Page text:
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Evan Longoria, left, makes a point to fellow all-star Josh Hamilton on Monday. ((Kathy Willens/Associated Press))

Josh Hamilton was the top pick in the 1999 major-league draft before an addiction to drugs and alcohol knocked him out of baseball and into working construction.

Simply getting back to the major leagues seemed like a long shot.

Playing in the Major League Baseball all-star game at Yankee Stadium was the furthest thing from his mind.

Fast forward to Monday, when the Texas Rangers slugger was in a New York hotel ballroom, surrounded by the best players in the American League.

"It is like being a little kid in a candy store," Hamilton said. "You don't know which way to go and who to say 'Hey' to.

"I'm just very excited."

Hamilton, who leads the majors with 95 runs batted in, is one of 28 first-time all-stars on the rosters for Tuesday night's midsummer classic, the most since 32 in 2003.

None has taken a more harrowing road than Hamilton.

He will start in centre field and bat third in the American League's powerful lineup.

"It's a wonderful story," said Chicago Cubs manager Lou Piniella, one of the coaches for the National League.

"He's a good kid who lost his way and refound it."

Hamilton is one of four AL players and eight total who are starting in their first all-star game in the final year for Yankee Stadium.

The Los Angeles Angels sent two first-timers from their rotation (Ervin Santana, Joe Saunders) and newcomer Cliff Lee of the Cleveland Indians will start for the AL.

Hamilton is one of three newcomers from Texas, with Milton Bradley and Ian Kinsler also making the trip alongside five-time all-star Michael Young.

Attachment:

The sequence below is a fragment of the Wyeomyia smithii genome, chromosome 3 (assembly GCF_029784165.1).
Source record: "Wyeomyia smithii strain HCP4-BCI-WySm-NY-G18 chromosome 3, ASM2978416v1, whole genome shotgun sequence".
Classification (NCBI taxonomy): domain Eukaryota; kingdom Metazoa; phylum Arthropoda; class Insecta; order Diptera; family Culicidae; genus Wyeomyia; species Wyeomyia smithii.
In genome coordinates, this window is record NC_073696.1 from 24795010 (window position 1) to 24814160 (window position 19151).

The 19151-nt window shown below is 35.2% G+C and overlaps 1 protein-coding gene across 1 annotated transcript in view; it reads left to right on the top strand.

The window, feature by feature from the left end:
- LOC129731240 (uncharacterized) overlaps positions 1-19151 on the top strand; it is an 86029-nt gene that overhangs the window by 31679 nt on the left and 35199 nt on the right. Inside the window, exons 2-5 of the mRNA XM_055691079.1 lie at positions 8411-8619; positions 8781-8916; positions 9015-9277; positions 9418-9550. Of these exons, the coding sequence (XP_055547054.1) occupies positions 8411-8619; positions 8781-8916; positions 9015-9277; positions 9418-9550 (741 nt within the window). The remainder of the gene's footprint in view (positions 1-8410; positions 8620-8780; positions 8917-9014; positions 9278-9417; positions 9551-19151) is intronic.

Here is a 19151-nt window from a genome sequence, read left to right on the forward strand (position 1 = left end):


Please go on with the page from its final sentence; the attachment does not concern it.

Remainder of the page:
"If they were saying, you got an invite to the all-star game but you've got to shine the shoes," Bradley said, "I'll be like, I'd be shining shoes but I'd have my foot in the door.

"I just wanted to be a part of the celebration."

Five newcomers in NL outfield

The NL has five first-time outfielders alone, with Milwaukee's Ryan Braun and Corey Hart, Chicago's Kosuke Fukudome and two of the biggest surprises of the first half — Pittsburgh's Nate McLouth and Ryan Ludwick of St. Louis.

Two of the newcomers were even traded for each other in the off-season: The Rangers sent Edinson Volquez to Cincinnati for Hamilton.

"There's an influx of great young talent in the game," said Braves third baseman Chipper Jones, back in the all-star game for the first time since 2001.

"Some of them are going to get even better before they drop off. I think the days, at least in the National League, of the 38-year-old all-stars are coming to an end."

None of the newcomers are younger than 22-year-old Rays third baseman Evan Longoria, who started this season in the minors and won the internet balloting for the final spot on the AL team.

He was planning to go to Las Vegas with some buddies over the break but was happy to change his travel plans.

"I try to look down the road and see myself where I want to be," Longoria said, "and, I mean, the all-star game was definitely not something that I foresaw in my future.

"Maybe putting up good numbers or having a good season, but this has definitely exceeded all of my expectations."

Some of the newcomers did some research to prepare for the all-star festivities.

Braun quizzed Ken Griffey Jr. when the Cincinnati Reds were in Milwaukee over the weekend.

Giants closer Brian Wilson said teammates Rich Aurilia and Randy Winn told him he needed a dozen baseballs, a bat and an extra batting practice jersey for the autograph room.

"Done," Wilson said.

Ludwick travelled to New York with Cardinals slugger Albert Pujols and was planning to follow the seven-time all-star's every move.

"I'm pretty much holding his hand around this whole deal," Ludwick said with a grin.